Neuroscientists identify missing link in memory and eye movement research
September 30, 2016
TORONTO, Canada – Neuroscience researchers at the Rotman Research Institute at Baycrest Health Sciences have identified the brain pathways that influence eye movements in relation to memories, rewriting the decades old textbook explanations of the brain’s connection to the eyes. The results of this study will lead to a new understanding of eye tracking tests that can detect signs of dementia.
Dr. Kelly Shen, lead investigator and research associate at the Rotman Research Institute, says her team’s findings demonstrate that there are no direct connections between the eyes and the parts of the brain that manage memories. However, a complex set of multistep brain pathways allow information to flow freely. She says her findings, published in the Journal of Cognitive Neuroscience, explain a missing link in memory and eye movement research that has been missing from diagrams in most neuroscience textbooks.
“Past studies have shown us how damage to the hippocampus, a part of the brain that plays an important role in short and long-term memory, can cause memory loss and change eye movement behaviour, but we had no knowledge of how that information flowed in the brain,” says Dr. Shen. “As there are no direct connections from the hippocampus to the eye movement system in the brain, it was a complete mystery how information moves from one part of the brain to another.”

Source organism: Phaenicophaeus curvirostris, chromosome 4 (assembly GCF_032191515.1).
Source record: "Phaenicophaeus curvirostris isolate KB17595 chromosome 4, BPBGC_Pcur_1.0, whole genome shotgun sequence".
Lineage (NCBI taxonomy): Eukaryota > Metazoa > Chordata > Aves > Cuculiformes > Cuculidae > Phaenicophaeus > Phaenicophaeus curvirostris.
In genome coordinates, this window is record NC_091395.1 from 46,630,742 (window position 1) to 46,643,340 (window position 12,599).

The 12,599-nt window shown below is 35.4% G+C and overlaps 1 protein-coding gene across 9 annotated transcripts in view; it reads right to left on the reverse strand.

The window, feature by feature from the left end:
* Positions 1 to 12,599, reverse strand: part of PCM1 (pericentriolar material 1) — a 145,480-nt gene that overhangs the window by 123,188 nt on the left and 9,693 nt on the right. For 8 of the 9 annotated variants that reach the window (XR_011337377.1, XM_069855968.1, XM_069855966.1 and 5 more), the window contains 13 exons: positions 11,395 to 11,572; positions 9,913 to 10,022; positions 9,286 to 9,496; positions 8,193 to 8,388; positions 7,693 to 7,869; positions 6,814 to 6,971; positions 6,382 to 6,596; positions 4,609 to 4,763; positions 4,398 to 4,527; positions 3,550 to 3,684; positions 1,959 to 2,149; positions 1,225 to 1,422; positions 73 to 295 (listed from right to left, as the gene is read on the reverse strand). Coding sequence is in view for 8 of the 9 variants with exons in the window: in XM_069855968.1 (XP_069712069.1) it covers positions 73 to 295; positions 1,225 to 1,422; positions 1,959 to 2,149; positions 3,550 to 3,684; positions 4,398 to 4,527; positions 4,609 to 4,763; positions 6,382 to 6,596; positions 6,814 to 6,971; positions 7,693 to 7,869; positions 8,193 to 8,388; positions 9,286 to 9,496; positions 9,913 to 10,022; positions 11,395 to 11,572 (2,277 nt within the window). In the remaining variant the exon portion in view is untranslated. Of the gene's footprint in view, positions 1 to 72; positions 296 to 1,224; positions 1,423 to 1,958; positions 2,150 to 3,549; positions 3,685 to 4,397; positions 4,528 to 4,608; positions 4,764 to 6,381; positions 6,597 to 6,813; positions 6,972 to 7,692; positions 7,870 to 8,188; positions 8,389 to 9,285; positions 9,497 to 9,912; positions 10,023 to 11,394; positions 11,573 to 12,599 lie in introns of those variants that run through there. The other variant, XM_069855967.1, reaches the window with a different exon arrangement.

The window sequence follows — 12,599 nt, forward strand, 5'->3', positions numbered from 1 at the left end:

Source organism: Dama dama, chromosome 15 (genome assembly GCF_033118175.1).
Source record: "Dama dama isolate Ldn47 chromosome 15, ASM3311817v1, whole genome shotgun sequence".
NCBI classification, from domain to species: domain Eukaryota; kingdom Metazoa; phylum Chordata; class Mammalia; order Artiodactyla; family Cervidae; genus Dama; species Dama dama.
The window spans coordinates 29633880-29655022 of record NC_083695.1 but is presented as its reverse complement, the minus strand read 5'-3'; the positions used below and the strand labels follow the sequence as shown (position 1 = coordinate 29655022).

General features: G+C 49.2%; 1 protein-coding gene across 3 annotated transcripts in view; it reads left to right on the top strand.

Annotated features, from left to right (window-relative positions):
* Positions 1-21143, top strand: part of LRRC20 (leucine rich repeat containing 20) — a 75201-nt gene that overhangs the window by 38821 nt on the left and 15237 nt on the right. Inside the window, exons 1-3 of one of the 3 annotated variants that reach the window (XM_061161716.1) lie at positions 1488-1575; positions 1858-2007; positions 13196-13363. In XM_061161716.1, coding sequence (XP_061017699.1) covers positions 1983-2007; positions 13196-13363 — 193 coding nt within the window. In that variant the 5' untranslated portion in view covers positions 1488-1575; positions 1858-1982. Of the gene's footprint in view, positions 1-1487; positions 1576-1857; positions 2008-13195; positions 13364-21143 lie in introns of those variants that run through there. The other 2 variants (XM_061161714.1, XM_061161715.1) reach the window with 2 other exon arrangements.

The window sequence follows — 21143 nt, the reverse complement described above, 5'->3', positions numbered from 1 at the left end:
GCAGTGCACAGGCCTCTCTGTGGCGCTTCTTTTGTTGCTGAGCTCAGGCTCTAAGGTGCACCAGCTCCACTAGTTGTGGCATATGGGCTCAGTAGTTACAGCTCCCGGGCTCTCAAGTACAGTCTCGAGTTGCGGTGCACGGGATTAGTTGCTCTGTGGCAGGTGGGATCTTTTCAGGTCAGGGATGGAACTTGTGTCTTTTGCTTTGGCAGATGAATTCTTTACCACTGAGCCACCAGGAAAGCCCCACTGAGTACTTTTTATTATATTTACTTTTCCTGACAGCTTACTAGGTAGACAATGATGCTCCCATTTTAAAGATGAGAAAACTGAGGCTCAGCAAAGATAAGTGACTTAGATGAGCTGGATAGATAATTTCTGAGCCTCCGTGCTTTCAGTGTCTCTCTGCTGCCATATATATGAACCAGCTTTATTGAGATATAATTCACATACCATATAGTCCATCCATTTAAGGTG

Using data from past studies, Dr. Shen examined 75 regions in the brain to search for connectivity from the hippocampus to the oculomotor system, a part of the central nervous system that controls eye movements. The data revealed that while there are no direct connections between the eyes and the parts of the brain that manage memories, there are multiple routes involving other “intermediary” brain areas that share information back and forth.
“At the beginning of this study we had no idea how our brains used memories to observe and gather information from the world around us,” says Dr. Shen. “Now, we have a greater understanding of the memory system highways in the brain that drive our eyes’ movements.”
Dr. Jennifer Ryan, co-author and senior scientist at the Rotman Research Institute and Canada Research Chair in Cognitive Neuroscience of Memory, says these findings will drive many future studies. “In addition to potentially helping detect signs of dementia through eye tracking tests, these results may lead to eye training exercises to boost memory.”
As this study looked at the structure of connections in the brain and the oculomotor system, the data does not yet reveal the activity or function of the information being shared between the hippocampus and the systems that control the eyes. A series of new tests are planned to explore these areas in the coming months.
This study was made possible with support from the Natural Sciences and Engineering Research Council of Canada (NSERC) and the James S. McDonnell Foundation.
About Baycrest Health Sciences
Headquartered on a 22-acre campus and fully affiliated with the University of Toronto, Baycrest Health Sciences is unique in the world, combining a comprehensive system of care for aging adults and one of the world’s top research institutes in cognitive neuroscience (the Rotman Research Institute). Baycrest’s dedicated centres focus on mitigating the impact of age-related illness and impairment, and offer unmatched global knowledge exchange and commercialization capacity.
About Baycrest’s Rotman Research Institute
The Rotman Research Institute at Baycrest Health Sciences is a premier international centre for the study of human brain function. Through generous support from private donors and funding agencies, the institute is helping to illuminate the causes of cognitive decline in seniors, identify promising approaches to treatment, and lifestyle practices that will protect brain health longer in the lifespan.
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